Hale is a school that draws great strength from its traditions – those pillars of practice, refined and tested over generations in the crucible of academic and pedagogical discourse. In equal measure, our educational vision is forward looking, informed and fuelled by leading research, emerging learning technologies and the contemporary models of best practice that flow from these.
In boys’ schools, best practice is built upon the foundation of strong, positive, learning relationships between teachers and students; relationships in which each boy feels known and valued as a learner and as a person. Through these relationships and the rich conversations they conjure, teachers are able to fashion ‘teachable moments’. Not surprisingly, the frequency with which such moments materialise is accelerated by emerging trends and, from time to time, seismic shifts in our wider world.
The rapid emergence of artificial intelligence (AI) platforms within the educational sphere has prompted responses – at both local and jurisdictional levels – ranging from fear (a desire to preserve the status quo, to restrict, to prohibit) to open mindedness and its accompanying outlook of “I wonder if …”. American author and cultural critic H.L. Mencken put it this way: “For every complex problem, there is a solution that is clear, simple and wrong.” Hale acknowledges AI as a potentially significant disruptor to traditional models of teaching, learning and assessment. However, in eschewing ‘Mencken’s solution’, we also see latent opportunity.
In short, Hale’s response to the rapid evolution of artificial intelligence applications, including ChatGPT, is one of measured curiosity. The School’s response will continue to be educative. By supporting teachers with information and training, and through small-scale trials with students, we will work to identify uses of AI that enhance teaching and improve learning.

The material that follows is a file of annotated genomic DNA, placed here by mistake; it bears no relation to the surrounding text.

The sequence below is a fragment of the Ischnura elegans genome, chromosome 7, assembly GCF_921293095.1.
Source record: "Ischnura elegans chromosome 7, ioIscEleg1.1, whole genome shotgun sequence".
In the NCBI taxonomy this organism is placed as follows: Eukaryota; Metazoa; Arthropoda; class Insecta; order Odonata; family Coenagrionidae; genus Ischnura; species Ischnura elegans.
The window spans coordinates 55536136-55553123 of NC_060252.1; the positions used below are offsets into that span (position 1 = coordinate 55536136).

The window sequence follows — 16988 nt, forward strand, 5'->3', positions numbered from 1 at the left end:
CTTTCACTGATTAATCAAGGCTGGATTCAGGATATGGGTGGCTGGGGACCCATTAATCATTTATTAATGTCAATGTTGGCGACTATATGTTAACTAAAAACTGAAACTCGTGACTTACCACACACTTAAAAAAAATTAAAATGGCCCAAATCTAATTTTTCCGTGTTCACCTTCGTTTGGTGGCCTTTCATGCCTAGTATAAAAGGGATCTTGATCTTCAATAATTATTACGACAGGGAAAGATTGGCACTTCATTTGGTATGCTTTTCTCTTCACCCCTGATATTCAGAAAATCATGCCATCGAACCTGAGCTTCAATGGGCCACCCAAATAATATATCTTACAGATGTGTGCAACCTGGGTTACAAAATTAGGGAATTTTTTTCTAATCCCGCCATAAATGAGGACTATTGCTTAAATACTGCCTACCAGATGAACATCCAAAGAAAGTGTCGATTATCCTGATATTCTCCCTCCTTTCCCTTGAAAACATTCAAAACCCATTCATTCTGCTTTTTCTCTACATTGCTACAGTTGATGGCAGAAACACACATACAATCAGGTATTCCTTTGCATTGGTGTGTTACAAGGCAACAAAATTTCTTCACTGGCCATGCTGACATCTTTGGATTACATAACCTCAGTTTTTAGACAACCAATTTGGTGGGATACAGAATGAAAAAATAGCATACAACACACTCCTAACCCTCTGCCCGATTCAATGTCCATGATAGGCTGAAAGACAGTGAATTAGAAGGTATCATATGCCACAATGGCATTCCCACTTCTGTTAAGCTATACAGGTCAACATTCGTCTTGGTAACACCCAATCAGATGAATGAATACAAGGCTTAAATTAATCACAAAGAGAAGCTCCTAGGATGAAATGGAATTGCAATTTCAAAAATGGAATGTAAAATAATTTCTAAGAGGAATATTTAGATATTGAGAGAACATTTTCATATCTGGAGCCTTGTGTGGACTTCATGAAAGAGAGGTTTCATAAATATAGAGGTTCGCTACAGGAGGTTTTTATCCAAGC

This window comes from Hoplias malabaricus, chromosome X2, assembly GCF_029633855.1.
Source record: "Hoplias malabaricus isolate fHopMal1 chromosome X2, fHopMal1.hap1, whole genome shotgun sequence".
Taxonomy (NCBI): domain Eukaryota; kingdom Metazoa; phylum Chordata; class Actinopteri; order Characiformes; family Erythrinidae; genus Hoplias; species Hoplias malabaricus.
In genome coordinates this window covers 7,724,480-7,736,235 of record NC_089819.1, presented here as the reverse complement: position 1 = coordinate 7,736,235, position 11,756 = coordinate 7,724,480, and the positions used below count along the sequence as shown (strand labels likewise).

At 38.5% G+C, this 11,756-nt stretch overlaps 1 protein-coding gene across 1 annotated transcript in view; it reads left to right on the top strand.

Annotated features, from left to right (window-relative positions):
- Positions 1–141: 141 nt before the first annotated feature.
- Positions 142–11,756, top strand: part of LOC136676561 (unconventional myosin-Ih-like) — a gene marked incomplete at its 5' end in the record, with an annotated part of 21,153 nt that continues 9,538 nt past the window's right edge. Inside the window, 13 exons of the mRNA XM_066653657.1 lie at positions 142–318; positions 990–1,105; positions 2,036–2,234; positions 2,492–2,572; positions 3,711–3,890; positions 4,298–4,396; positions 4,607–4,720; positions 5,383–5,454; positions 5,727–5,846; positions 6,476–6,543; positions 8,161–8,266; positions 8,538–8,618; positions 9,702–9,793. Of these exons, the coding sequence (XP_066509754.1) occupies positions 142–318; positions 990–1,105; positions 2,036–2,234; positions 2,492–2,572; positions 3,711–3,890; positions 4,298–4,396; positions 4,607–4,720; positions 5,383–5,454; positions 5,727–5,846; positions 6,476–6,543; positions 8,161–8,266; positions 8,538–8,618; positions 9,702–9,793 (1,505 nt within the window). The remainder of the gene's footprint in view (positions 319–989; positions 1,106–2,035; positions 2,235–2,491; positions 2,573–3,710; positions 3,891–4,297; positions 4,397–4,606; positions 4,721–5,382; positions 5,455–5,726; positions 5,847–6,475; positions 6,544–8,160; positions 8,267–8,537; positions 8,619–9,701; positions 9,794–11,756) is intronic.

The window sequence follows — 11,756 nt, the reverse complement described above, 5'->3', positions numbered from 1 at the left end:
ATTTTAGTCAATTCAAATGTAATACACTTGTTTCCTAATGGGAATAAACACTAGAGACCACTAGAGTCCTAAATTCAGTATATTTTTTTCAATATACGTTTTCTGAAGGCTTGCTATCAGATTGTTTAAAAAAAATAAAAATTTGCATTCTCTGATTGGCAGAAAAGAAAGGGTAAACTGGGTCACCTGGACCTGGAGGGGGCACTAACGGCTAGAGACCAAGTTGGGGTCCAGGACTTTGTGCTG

To date, very few students have attempted to access ChatGPT through the School network, although access through external networks, including those at home, is anecdotally much higher. As such, we will make some modifications to assessment protocols, particularly in regard to take-home tasks, so that formal assessments remain valid and reliable indicators of what students know and can do. This work may involve a greater focus on process over product, and on authentication.
Now to “I wonder if …”
How might AI be leveraged to encourage boys to think critically about their own work and the work of others? Could AI engines support teachers in providing personalised, targeted feedback to their classes? How might we leverage AI to enhance creativity, promote discernment and encourage integrity in academic work? What role can the School play in educating boys in the intelligent and ethical use of AI, especially considering that such technologies will dominate their worlds of work and recreation post-school? These questions and others will animate discussions in academic departments and classrooms throughout the year.
The current high level of curiosity around ChatGPT and other such systems provides fertile ground for rich conversations between teachers and students, and for innovation. Our aim is to adopt a rigorous, expansive and optimistic approach that blends the strong underpinnings of the traditional subject disciplines with a contemporary outlook that acknowledges the rapidly changing world our students will inherit. Nothing less would pass the Hale test.